Demo & Guide: BlueHeart – Broadcast heart rate (HR) from Apple Watch to Peloton Bike or Tread via Bluetooth BLE

A long running complaint among Peloton users has been that even though there is a built in heart rate monitor on the Apple Watch, it doesn’t have the capability to broadcast its heart rate signal in a way the Peloton Bike or Tread can receive.  Without this, you can’t store your heart rate data in the same activity recording on a Peloton device without a secondary heart rate monitor.  One Apple developer & Peloton user (#Spins_for_Carbs) finally decided to do something about this and created a custom app as a workaround.  The result of his work is the iPhone and Apple Watch app BlueHeart (link to app store).

The app is freemium – free to purchase, with ads that can be disabled by a $9.99 in-app purchase ($6.99 for a limited time).   The biggest downside to this app is that it requires both your phone & watch to be used to relay the signal to your Peloton Bike or Tread (and hopefully soon the Peloton Rower as well?) – but that is a small price to pay for being able to connect your Apple Watch heart rate data to the Peloton.   The process is that you run the BlueHeart app on your watch, which sends your heart rate data to the BlueHeart app on your phone.  The BlueHeart phone app picks up the HR signal, re-encodes it to a format the Peloton can read, and re-broadcasts it back out via Bluetooth BLE.  The Peloton Bike or Tread then reads the heart rate data from the phone, which is actually a real-time relay from your Apple Watch.  In our testing, there was no noticeable lag in what the Peloton showed for heart rate and what our Apple Watch was showing.

Want to try it out?  You’ll need an iPhone that supports iOS 13.1 (iPhone 6S or newer), and an Apple Watch running WatchOS 6 (every Apple Watch except the original Gen 1 model).    If you meet those requirements, just follow the guide below, or scroll down for a video demonstration.

Step by Step Guide for how to pair your Apple Watch heart rate with a Peloton Bike or Tread

  1. Download BlueHeart.  Ensure the BlueHeart app is showing up on both your watch and phone.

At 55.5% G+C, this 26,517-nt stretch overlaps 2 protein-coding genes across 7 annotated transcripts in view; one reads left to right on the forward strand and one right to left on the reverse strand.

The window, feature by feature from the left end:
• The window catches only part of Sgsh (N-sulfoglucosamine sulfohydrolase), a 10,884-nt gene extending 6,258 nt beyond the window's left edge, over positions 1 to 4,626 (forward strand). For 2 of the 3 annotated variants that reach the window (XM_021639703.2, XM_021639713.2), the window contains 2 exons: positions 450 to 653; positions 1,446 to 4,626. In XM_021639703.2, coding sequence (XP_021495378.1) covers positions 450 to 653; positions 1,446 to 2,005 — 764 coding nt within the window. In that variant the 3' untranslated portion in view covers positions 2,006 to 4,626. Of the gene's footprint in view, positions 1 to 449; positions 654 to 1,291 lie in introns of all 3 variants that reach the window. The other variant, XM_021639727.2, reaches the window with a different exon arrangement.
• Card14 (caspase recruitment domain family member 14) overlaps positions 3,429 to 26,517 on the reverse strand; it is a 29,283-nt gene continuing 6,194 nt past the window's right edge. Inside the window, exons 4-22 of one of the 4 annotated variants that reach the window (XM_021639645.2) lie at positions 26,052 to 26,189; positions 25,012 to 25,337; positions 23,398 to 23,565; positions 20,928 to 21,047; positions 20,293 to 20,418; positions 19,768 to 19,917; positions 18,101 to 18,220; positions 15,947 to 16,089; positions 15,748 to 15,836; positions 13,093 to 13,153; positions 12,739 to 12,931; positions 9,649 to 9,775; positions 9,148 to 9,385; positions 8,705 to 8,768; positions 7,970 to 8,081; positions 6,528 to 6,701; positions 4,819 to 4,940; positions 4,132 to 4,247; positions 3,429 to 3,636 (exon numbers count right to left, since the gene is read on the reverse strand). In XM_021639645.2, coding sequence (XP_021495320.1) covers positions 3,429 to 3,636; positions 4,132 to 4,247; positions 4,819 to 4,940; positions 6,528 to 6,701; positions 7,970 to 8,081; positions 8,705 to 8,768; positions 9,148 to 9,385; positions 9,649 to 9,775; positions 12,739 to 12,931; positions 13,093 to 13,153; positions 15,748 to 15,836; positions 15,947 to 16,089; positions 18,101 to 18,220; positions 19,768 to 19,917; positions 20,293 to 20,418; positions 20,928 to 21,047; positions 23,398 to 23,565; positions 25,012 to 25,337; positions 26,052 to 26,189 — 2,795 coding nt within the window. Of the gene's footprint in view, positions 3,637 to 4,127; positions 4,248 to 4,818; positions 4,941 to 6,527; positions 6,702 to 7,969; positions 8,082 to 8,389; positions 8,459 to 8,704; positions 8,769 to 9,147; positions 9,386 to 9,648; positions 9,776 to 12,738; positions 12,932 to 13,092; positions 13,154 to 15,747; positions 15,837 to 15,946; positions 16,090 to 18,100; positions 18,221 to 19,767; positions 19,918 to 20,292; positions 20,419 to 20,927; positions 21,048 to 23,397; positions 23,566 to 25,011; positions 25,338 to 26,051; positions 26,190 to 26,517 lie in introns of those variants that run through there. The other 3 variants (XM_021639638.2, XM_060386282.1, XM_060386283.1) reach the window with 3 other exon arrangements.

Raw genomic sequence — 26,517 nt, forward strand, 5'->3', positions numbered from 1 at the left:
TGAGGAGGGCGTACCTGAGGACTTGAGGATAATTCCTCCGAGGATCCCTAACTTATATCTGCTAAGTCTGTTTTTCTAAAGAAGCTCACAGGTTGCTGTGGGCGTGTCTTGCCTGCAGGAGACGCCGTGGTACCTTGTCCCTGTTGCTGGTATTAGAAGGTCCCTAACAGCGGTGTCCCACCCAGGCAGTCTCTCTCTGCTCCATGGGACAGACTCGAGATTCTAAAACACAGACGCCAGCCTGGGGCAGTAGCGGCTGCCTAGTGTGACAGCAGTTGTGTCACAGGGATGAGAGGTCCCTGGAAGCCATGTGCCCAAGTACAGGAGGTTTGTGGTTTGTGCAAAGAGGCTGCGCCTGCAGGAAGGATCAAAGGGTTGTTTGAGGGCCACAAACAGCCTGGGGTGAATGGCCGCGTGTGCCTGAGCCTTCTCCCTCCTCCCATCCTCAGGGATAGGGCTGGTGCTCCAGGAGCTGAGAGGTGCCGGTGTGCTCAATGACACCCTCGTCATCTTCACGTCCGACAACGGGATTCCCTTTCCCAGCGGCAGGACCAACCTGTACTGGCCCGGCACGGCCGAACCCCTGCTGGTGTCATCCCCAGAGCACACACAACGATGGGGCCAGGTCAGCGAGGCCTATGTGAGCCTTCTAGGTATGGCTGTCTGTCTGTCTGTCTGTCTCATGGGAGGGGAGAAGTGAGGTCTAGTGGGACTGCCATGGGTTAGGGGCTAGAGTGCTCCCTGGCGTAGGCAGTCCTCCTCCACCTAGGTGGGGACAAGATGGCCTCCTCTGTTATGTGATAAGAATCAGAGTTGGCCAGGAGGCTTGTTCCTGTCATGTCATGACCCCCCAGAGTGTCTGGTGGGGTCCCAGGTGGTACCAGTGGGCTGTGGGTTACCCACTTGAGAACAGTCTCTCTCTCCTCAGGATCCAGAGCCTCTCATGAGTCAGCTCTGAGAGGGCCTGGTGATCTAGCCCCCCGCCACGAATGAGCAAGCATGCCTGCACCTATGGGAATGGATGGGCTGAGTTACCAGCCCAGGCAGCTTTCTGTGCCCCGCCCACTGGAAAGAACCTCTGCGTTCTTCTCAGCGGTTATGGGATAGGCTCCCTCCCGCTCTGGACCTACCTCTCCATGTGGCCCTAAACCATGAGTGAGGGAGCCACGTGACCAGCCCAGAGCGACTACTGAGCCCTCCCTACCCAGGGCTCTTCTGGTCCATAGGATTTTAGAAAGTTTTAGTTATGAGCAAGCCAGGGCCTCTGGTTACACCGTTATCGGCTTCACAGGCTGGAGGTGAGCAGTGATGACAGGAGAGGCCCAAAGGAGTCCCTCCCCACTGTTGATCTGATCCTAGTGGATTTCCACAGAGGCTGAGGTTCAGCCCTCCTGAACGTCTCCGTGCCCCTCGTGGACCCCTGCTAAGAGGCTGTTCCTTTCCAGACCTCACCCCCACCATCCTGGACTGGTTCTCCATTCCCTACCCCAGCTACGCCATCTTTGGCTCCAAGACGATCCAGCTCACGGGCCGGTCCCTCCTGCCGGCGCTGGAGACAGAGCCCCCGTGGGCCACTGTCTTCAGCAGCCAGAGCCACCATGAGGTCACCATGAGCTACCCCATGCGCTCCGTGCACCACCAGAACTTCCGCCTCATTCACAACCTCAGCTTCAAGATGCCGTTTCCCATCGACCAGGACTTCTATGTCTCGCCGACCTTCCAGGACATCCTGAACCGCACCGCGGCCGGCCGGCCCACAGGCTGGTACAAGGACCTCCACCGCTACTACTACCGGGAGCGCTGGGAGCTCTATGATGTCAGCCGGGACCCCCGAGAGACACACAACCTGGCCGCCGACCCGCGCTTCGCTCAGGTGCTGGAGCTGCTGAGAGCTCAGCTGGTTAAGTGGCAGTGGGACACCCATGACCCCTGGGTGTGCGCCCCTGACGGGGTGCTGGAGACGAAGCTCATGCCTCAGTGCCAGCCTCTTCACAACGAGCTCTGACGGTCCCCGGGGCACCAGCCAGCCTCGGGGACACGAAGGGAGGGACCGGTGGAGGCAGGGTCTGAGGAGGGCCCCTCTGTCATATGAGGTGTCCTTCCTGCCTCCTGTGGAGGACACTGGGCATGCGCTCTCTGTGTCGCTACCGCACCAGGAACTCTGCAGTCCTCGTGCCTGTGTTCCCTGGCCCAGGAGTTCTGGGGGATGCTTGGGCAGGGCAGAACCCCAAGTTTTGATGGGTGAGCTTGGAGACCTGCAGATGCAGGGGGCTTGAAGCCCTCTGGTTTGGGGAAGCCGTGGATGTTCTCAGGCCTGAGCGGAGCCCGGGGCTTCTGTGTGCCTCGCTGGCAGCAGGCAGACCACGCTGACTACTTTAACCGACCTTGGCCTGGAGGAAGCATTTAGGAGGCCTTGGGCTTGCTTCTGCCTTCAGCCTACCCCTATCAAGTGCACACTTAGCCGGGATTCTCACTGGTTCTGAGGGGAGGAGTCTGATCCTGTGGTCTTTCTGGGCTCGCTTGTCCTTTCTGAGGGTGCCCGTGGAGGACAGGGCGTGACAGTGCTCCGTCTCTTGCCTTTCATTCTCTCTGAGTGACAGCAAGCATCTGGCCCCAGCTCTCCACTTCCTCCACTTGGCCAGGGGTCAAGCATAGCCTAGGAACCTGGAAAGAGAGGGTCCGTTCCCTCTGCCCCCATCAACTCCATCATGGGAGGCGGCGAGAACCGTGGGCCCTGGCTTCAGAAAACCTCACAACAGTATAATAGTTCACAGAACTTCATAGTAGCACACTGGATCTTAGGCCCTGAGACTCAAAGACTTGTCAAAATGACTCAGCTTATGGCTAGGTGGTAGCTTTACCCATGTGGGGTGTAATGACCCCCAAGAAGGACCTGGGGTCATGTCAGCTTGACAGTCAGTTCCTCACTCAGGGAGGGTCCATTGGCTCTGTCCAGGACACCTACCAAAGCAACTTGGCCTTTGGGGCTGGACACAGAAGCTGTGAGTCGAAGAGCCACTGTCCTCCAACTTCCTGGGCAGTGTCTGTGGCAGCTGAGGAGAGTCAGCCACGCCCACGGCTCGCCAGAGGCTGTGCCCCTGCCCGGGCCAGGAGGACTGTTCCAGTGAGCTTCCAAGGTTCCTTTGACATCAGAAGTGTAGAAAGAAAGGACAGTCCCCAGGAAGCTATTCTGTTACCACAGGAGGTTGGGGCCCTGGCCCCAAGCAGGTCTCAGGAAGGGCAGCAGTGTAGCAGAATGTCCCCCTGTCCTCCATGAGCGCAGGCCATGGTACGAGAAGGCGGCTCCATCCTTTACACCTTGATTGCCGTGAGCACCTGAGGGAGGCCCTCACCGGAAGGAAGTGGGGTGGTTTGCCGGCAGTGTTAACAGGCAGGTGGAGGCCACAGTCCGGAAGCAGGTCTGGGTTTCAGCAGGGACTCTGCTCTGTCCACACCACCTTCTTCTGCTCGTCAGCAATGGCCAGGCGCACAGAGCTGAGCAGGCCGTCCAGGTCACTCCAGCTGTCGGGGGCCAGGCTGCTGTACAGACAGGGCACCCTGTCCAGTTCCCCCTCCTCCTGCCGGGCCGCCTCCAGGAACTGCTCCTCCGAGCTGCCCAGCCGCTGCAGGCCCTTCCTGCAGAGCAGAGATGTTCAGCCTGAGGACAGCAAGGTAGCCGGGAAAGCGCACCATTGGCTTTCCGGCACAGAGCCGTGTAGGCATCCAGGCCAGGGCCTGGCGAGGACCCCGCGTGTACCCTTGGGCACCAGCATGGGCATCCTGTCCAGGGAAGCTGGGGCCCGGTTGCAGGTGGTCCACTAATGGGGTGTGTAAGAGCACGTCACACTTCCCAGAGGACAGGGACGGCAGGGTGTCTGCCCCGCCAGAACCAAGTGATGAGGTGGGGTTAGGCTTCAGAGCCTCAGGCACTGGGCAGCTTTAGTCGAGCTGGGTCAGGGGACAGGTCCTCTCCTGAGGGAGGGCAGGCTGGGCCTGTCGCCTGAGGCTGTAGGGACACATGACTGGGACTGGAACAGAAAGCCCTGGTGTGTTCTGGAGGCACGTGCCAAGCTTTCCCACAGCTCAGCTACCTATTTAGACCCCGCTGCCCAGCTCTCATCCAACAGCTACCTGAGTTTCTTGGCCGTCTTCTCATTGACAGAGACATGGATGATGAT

2. Open BlueHeart on your Apple Watch
  3. Pick the activity type you will be doing (Spin, Run, or Row).  You’ll then see a prompt to open BlueHeart on your phone.
  4. Open BlueHeart on your Apple iPhone
  5. A window should pop up telling you to grab your water bottle.  Hit start.
  6. If you haven’t done the in-app upgrade, you’ll see an advertisement. Close out of this.
  7. You’ll then see a prompt telling you to Connect To Your Equipment.  You will look for “BlueHeart” or “<your phone name>”
  8. On your Peloton Bike or Tread, open the Heart Rate monitor window [This shows up when you are in the preview window for any workout].
  9. After a few seconds, a device should show up.  For most people, it will be called “BlueHeart”, but for some people it will be their phone’s name.
  10. Hit Connect next to the new device.
  11. After a few seconds, it should show a connected message and you are now good to go.  Once you actually start the workout, it will use the heart rate data from your Apple Watch!

If you want to see this in action, just check out the demo video below (also available on YouTube):

As an added bonus, at the same time your heart rate is being broadcast to the Peloton, your Apple Watch is recording an activity and making progress towards your activity rings in Apple Health!  One issue we found with that app is that if you’ve previously set up your Peloton profile to sync to Apple health, using the BlueHeart to also record the ride will result in 2 workouts being generated.  The developer is aware of this issue and says a fix should be released in the next version

We wanted to see how accurate BlueHeart was, so decided to put it to the test. We did a 45 minute power zone endurance workout, with an Apple Watch on one arm, recording to the Peloton with BlueHeart, and on the other arm, had a Scosche Rhythm+ recording heart rate data through a Wahoo Bolt. After we finished the workout, we plugged our data into the DCRainmaker Analyzer (click here to see the data yourself), and did an overlay of the two heart rate recordings. Our verdict? Pretty spot on! The only major discrepancy we see is in the first 1-3 minutes, with the Scosche recording a bit lower.